Yet, by the time the mind-numbing freneticism and awful filmmaking courtesy of returning director Michael Bay left me feeling pummeled rather than entertained, I had the feeling that if I had been stuck in traffic all of that extra time I would have come out ahead. After all, the thunderstorms showed more artistry than the filmmaking (while both were flashy and aggressive, at least the storms existed for a reason) and being stuck in a traffic jam would have been more enjoyable.

Aside from making money, there's no reason for these films to exist. Other than 2011's "Transformers: Dark of the Moon" that managed to be just mediocre, the rest of the entries -- the original "Transformers" (2007), its sequel two years later, "Revenge of the "Fallen" and 2014's "Age of Extinction" -- have all been substandard misfires.

In fact, my closing argument against that last installment -- "If you love furious spectacle overwhelming two-dimensional characters, plot holes and inconsistencies, bloat and overall stupidity, "Transformers: Age of Extinction" might be right up your alley. If you loathe the idea of nearly three hours of being pummeled with just that, I'd stay away and spend your hard-earned dollars elsewhere" -- equally applies here without really any need to add anything.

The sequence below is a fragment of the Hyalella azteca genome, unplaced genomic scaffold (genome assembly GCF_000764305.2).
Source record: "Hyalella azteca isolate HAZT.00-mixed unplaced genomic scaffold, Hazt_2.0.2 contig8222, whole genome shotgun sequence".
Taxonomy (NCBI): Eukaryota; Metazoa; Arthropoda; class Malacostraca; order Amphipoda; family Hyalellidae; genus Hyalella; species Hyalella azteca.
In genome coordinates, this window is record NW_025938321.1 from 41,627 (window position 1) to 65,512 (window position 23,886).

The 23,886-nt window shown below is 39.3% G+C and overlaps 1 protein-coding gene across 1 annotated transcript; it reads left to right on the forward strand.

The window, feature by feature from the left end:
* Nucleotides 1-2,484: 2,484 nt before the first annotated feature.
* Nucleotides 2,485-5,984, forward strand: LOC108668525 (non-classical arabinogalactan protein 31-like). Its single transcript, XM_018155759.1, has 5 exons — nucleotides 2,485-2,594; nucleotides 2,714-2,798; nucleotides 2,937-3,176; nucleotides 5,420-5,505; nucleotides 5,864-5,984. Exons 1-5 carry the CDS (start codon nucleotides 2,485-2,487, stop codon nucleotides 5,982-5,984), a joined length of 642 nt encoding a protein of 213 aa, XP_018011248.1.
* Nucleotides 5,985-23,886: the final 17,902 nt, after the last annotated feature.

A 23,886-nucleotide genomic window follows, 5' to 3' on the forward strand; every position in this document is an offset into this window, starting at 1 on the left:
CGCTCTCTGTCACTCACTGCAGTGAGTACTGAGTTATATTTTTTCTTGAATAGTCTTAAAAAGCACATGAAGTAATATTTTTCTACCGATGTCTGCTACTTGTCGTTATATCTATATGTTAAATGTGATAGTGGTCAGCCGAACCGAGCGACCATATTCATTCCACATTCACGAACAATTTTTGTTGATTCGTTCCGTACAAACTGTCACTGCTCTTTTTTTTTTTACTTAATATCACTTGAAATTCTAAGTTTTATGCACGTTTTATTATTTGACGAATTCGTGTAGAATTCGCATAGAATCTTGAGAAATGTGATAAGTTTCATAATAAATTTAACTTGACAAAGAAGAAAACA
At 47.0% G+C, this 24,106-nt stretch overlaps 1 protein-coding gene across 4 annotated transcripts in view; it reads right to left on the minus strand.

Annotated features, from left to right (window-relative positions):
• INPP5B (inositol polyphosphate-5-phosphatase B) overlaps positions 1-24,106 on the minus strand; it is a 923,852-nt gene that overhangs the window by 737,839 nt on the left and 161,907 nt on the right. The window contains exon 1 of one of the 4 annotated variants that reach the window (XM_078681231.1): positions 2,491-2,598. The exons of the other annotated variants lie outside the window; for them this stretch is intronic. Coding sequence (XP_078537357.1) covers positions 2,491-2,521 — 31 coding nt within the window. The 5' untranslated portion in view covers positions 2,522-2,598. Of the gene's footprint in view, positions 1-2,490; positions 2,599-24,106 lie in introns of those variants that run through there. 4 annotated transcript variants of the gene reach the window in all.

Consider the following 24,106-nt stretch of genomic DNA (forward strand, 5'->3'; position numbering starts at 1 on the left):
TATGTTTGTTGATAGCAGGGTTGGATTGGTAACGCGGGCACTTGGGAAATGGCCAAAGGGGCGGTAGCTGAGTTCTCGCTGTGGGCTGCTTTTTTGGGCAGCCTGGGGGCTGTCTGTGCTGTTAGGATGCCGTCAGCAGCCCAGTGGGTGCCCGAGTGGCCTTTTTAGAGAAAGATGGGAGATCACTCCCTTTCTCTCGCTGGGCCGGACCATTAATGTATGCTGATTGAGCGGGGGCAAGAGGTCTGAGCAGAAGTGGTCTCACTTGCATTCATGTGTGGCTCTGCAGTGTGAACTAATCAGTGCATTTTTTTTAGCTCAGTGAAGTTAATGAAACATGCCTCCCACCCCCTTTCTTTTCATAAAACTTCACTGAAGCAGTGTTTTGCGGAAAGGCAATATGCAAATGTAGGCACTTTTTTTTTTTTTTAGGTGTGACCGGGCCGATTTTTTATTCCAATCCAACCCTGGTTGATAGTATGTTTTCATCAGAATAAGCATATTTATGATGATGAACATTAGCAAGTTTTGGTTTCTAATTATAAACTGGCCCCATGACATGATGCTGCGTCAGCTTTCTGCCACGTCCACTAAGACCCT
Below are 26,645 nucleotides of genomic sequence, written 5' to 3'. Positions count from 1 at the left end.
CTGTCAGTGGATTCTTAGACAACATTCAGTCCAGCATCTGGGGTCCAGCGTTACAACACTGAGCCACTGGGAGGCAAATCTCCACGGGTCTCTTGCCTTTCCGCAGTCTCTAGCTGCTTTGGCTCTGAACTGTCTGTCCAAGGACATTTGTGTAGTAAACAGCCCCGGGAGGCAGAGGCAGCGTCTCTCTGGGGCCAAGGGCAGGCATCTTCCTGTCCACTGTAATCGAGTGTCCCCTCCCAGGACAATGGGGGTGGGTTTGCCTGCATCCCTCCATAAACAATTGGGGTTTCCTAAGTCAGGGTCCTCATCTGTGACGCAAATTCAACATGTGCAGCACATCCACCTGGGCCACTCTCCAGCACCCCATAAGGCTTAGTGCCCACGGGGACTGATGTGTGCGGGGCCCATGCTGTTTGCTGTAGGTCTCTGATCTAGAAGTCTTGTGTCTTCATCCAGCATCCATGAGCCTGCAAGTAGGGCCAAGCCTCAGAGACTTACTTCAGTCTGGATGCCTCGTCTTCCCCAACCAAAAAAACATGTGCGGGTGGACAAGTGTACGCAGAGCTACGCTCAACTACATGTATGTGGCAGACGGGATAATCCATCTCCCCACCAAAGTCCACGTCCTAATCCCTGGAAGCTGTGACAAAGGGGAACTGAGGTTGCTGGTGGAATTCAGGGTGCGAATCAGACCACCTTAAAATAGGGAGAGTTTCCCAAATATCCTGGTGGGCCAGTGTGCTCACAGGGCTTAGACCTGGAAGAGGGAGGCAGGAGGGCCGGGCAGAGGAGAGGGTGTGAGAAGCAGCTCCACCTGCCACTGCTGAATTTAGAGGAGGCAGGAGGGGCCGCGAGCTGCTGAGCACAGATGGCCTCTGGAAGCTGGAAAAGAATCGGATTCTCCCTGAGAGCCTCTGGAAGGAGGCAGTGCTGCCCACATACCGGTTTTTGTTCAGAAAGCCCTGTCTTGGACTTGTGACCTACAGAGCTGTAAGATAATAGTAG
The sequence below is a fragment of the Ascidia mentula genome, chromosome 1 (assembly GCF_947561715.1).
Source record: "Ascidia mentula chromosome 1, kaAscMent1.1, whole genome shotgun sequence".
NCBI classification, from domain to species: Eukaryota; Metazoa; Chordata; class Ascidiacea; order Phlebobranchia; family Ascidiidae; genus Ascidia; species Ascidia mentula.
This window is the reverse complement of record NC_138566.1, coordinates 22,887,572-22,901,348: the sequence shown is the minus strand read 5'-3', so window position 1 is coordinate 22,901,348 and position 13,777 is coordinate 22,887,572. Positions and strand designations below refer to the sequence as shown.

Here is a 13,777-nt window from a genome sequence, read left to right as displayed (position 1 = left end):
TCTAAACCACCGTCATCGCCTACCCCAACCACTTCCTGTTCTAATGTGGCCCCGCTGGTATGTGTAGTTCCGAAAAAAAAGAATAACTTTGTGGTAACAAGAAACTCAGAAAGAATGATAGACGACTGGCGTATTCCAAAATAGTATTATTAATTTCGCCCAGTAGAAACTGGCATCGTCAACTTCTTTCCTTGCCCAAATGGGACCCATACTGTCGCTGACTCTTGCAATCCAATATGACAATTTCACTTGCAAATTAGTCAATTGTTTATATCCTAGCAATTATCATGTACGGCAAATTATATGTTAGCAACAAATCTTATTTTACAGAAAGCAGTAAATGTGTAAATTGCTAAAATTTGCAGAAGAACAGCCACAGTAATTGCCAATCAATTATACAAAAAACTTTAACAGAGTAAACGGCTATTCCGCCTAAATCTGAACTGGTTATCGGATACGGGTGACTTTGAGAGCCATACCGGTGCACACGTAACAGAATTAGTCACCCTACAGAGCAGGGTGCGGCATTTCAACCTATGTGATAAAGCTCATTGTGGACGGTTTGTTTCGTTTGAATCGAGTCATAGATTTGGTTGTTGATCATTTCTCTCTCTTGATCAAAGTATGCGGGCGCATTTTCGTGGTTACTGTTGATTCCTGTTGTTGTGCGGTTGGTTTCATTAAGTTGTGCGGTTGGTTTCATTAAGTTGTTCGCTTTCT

Except that this one is even worse. I've always said that at least Bay's films put their money up on the screen, and this one is no exception as it looks like it cost the equivalent of some poor country's GDP. But if said footage and visuals aren't thrilling, what's the point of employing all of those special effects house team members, shooting footage all around the world, and likely causing any editor to wince at the prospect of assembling all of that raw material and trying to make something of it?

Unfortunately, the six (count 'em!) editors are unable to do that, while the script by Art Marcum & Matt Holloway & Ken Nolan is little more than a jumbled and incoherent mess with some cringe-worthy dialogue, forced profundity and a storyline apparently inspired by Waze's convoluted "turn right, turn left, make a U-turn, pothole ahead" and so on direction. And speaking of the latter, we already know Bay can't direct anything and end up with a decent film, a point driven home here repeatedly over those two and a half hours of my life which I'll never get back. The only thing of interest is what might have convinced Oscar-winner Anthony Hopkins to sign on to appear in this cinematic travesty.

Nothing more than loud and frenetic action, way too many characters and thus related storylines for a pic of this nature, and featuring fifty or more minutes that could and should have been cut (after all, if this is all about making money, a shorter runtime equals more showings per day), "Transformers: The Last Knight" is the worst entry in the franchise. Next time, I'll seek out a traffic jam to avoid sitting through a mess like this. The film rates as a 2.5 out of 10.

Reviewed June 19, 2017 / Posted June 21, 2017